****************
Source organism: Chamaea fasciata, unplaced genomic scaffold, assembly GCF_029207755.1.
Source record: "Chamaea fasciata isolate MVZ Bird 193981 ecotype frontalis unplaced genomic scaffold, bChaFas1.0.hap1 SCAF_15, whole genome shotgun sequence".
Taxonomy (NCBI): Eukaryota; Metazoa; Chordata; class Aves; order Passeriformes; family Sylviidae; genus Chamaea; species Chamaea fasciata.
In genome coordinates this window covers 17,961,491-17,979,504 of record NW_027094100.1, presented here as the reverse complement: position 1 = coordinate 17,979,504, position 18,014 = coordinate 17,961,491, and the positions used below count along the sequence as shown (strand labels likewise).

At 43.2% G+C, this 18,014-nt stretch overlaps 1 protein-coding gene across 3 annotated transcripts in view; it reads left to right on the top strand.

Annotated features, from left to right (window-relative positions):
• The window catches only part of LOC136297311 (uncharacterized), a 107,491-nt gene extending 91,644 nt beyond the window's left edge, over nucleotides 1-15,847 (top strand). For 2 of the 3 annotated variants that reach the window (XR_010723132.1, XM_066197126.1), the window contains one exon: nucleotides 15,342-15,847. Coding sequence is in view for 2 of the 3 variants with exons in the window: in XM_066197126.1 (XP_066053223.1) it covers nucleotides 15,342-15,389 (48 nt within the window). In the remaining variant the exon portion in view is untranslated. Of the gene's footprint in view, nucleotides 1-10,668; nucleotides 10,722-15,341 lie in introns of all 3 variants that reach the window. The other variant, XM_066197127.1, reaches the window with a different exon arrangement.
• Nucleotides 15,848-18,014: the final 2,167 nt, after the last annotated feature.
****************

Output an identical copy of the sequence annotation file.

Source organism: Chamaea fasciata, unplaced genomic scaffold, assembly GCF_029207755.1.
Source record: "Chamaea fasciata isolate MVZ Bird 193981 ecotype frontalis unplaced genomic scaffold, bChaFas1.0.hap1 SCAF_15, whole genome shotgun sequence".
Taxonomy (NCBI): Eukaryota; Metazoa; Chordata; class Aves; order Passeriformes; family Sylviidae; genus Chamaea; species Chamaea fasciata.
In genome coordinates this window covers 17,961,491-17,979,504 of record NW_027094100.1, presented here as the reverse complement: position 1 = coordinate 17,979,504, position 18,014 = coordinate 17,961,491, and the positions used below count along the sequence as shown (strand labels likewise).

At 43.2% G+C, this 18,014-nt stretch overlaps 1 protein-coding gene across 3 annotated transcripts in view; it reads left to right on the top strand.

Annotated features, from left to right (window-relative positions):
• The window catches only part of LOC136297311 (uncharacterized), a 107,491-nt gene extending 91,644 nt beyond the window's left edge, over nucleotides 1-15,847 (top strand). For 2 of the 3 annotated variants that reach the window (XR_010723132.1, XM_066197126.1), the window contains one exon: nucleotides 15,342-15,847. Coding sequence is in view for 2 of the 3 variants with exons in the window: in XM_066197126.1 (XP_066053223.1) it covers nucleotides 15,342-15,389 (48 nt within the window). In the remaining variant the exon portion in view is untranslated. Of the gene's footprint in view, nucleotides 1-10,668; nucleotides 10,722-15,341 lie in introns of all 3 variants that reach the window. The other variant, XM_066197127.1, reaches the window with a different exon arrangement.
• Nucleotides 15,848-18,014: the final 2,167 nt, after the last annotated feature.